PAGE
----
Google Authorship Beyond Webpages

In last month’s post about authorship, I shared that Google has been experimenting with inferring authorship for PDF documents in addition to webpages. This piqued my curiosity to see if any other indexable filetypes could also have inferred authorship.

Microsoft Office Files

PowerPoint files appear to infer authorship similar to PDFs and webpages, looking for the term “by” followed by the author’s name.


To generate the authorship snippet on an Excel file, I had to add “by Janet Driscoll Miller” to a tab in the workbook, and Google uses the tab name as the title of the page. Having a byline appear only in a cell of the worksheet wasn’t enough to generate the snippet.



The most interesting case, though, was with Word documents. Using an old whitepaper I had, I did some testing with the byline again. In one version where I removed the byline, the author snippet was still showing, even though I had removed the words “by Janet Driscoll Miller” and I had no other byline in the document.



After combing through the document, I found that there was a paragraph at the end of the paper that could be the culprit.


Although there was no traditional byline, it appeared that this paragraph at the end of the document did help Google identify me as the author. To test this, I tried a version with the “About the Author” paragraph removed.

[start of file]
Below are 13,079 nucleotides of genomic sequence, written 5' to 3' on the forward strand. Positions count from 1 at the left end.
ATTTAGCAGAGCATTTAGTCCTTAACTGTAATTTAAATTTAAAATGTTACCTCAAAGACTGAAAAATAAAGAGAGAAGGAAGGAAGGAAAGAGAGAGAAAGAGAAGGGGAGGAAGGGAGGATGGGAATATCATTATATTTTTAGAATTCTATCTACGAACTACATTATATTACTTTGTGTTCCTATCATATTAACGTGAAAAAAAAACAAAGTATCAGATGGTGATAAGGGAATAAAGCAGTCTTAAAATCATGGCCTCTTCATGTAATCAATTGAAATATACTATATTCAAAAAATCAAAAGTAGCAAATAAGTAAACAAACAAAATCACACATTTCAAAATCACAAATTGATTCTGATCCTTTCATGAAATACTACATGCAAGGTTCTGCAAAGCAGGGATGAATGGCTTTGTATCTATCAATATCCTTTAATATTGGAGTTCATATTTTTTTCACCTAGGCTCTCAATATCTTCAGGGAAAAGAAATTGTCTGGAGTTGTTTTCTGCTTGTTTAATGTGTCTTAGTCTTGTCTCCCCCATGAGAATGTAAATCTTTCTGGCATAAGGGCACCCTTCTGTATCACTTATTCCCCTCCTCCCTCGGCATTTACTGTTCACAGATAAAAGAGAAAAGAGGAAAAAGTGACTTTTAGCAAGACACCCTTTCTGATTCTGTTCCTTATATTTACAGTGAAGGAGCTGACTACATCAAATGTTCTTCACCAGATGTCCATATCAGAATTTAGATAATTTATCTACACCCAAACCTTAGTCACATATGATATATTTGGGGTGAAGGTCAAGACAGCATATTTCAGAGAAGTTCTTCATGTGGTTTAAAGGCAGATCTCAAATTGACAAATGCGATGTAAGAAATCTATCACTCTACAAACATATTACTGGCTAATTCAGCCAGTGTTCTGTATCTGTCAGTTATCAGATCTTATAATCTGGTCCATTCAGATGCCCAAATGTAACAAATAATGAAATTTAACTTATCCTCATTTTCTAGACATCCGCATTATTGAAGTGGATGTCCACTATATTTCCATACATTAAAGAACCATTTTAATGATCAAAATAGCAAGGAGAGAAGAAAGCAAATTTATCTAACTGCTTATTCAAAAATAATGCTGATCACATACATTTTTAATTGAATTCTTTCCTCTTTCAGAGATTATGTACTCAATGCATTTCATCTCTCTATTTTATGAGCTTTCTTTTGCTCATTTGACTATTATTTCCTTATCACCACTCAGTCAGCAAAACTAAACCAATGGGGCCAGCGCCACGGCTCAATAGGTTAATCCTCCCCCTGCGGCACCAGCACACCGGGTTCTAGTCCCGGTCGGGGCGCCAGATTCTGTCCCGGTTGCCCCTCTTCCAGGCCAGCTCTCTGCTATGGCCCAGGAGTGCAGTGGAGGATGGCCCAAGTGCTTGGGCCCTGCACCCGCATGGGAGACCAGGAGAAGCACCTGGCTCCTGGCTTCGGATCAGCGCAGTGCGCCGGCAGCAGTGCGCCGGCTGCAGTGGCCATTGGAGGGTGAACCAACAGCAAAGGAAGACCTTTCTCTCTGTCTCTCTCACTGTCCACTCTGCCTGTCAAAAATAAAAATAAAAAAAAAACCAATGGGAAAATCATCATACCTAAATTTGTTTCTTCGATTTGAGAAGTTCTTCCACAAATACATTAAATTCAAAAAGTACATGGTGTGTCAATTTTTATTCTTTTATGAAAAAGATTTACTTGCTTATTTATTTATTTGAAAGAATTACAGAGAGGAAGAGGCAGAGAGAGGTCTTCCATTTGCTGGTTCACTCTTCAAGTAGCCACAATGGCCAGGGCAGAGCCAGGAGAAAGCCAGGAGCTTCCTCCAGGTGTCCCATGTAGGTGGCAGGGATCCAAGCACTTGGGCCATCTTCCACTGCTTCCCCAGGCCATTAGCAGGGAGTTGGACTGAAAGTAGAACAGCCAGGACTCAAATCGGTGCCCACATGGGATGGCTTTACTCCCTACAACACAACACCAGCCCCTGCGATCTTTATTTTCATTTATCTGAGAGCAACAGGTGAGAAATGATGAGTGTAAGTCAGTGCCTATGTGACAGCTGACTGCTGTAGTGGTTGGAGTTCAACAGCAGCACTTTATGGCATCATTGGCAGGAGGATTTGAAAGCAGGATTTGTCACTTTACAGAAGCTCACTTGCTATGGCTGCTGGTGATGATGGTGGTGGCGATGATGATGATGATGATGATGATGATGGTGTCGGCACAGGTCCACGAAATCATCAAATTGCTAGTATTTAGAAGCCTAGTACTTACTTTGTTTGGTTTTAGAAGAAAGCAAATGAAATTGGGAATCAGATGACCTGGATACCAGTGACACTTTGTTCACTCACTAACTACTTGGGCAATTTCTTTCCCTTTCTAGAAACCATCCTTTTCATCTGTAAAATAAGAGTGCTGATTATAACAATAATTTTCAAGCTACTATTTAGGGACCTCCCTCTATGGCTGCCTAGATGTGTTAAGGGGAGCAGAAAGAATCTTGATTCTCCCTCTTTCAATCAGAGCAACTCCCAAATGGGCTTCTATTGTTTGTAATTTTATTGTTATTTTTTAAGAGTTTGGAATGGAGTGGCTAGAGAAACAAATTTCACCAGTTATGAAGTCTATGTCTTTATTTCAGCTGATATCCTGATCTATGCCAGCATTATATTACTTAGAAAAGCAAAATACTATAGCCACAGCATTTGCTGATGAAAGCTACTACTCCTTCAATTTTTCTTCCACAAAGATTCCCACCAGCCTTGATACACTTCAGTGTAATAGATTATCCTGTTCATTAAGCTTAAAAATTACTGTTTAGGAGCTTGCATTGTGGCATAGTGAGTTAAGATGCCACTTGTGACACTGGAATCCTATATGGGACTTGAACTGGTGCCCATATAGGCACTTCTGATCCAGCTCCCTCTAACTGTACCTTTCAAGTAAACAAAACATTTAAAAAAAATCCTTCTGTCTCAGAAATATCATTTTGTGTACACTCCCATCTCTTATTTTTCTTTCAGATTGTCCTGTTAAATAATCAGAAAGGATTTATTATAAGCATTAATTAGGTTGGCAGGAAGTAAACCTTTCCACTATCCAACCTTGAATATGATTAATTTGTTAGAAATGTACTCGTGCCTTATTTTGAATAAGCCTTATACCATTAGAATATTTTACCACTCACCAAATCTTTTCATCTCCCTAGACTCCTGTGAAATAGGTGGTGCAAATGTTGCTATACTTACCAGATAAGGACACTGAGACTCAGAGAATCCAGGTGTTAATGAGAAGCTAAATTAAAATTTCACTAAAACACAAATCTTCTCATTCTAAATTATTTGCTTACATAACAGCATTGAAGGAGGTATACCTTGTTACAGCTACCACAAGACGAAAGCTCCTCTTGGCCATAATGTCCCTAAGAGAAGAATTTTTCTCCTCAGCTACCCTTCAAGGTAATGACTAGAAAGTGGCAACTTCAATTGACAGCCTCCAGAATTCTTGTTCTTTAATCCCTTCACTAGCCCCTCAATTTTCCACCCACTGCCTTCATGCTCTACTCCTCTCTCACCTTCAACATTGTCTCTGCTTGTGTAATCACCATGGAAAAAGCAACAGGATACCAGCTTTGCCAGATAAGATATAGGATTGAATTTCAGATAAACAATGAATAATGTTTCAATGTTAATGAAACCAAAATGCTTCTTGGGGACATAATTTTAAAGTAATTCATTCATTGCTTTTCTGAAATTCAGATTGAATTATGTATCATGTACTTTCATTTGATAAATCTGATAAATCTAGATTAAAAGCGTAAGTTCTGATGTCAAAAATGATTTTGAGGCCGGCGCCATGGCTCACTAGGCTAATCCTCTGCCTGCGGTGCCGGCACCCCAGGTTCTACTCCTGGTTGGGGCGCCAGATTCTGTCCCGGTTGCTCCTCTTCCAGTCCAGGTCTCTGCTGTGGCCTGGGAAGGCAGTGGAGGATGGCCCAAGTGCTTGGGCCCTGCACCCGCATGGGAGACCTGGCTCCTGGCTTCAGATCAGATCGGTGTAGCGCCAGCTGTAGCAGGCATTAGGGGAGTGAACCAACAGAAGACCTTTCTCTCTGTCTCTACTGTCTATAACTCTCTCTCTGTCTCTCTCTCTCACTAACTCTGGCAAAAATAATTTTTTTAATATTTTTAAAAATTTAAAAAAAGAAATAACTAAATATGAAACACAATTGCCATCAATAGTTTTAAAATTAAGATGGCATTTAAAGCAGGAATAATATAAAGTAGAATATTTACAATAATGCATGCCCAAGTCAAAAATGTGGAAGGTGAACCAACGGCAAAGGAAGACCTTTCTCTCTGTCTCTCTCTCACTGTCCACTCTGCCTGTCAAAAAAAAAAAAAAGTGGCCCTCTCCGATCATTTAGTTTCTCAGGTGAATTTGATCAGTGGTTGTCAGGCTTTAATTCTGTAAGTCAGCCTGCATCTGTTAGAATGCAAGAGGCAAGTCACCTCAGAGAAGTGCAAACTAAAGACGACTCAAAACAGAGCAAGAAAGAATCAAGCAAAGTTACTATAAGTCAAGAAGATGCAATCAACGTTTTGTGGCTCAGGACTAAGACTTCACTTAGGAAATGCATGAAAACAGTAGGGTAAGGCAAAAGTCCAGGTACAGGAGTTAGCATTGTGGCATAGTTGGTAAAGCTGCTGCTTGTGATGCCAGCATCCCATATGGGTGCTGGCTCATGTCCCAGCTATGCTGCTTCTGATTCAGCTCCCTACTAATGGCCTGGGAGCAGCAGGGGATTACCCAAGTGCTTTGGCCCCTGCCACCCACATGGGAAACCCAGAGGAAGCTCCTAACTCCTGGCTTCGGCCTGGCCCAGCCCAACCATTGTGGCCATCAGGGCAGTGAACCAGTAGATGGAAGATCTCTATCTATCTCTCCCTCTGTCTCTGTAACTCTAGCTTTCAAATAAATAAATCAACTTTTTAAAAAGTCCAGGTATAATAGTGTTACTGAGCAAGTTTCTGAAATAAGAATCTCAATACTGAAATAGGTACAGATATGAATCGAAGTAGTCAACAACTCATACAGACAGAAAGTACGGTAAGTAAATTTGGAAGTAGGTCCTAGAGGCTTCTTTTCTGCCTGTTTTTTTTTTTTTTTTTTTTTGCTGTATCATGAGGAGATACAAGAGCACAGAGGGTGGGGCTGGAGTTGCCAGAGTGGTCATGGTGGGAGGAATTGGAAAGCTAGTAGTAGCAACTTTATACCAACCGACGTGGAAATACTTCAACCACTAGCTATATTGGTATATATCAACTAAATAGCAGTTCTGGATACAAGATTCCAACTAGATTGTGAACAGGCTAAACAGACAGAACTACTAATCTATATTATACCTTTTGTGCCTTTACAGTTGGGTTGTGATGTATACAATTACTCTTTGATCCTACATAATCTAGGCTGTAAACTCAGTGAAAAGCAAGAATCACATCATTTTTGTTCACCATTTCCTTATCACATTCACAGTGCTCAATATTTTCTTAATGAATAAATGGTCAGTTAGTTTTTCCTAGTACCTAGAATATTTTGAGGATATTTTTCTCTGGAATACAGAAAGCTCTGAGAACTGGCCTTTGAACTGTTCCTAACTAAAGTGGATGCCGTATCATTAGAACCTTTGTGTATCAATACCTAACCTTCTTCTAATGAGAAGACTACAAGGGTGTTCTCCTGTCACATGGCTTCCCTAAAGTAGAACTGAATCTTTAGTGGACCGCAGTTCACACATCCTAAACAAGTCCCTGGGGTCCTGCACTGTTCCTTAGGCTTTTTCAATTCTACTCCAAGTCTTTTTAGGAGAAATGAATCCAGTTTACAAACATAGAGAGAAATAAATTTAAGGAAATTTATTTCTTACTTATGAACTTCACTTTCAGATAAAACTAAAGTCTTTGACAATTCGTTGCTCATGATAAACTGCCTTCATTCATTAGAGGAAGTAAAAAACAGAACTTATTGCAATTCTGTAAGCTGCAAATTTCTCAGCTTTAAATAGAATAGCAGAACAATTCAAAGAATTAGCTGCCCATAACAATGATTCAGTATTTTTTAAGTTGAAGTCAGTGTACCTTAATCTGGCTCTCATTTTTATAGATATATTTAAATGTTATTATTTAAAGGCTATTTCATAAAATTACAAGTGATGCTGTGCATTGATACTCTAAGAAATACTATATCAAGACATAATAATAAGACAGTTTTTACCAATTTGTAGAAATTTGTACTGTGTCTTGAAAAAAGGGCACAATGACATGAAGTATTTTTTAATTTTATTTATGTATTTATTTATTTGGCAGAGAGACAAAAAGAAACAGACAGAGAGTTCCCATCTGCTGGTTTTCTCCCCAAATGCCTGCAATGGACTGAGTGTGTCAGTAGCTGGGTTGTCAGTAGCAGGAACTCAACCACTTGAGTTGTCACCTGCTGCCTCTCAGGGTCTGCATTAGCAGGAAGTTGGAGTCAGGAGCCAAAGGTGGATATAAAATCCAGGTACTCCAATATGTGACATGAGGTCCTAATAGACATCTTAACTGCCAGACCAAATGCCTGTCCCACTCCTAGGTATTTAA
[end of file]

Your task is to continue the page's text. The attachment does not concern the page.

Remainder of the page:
No author snippet. What this demonstrates to me is that, while traditional bylines are the most common way for Google to infer authorship, the search engine is increasingly able to do so based on context (to some degree).

Other Types Of Text-Based Files

Since Google can read text in other types of text-based files, would it be able to infer authorship within these documents? I tested rich text format (.rtf) and text format (.txt) files. Interestingly, author snippets only showed for rich text format documents and, as with the Word document with the “About the Author” section, authorship was inferred by more than just a byline.


Interestingly, regular text files did not generate any form of author snippet.


Image Files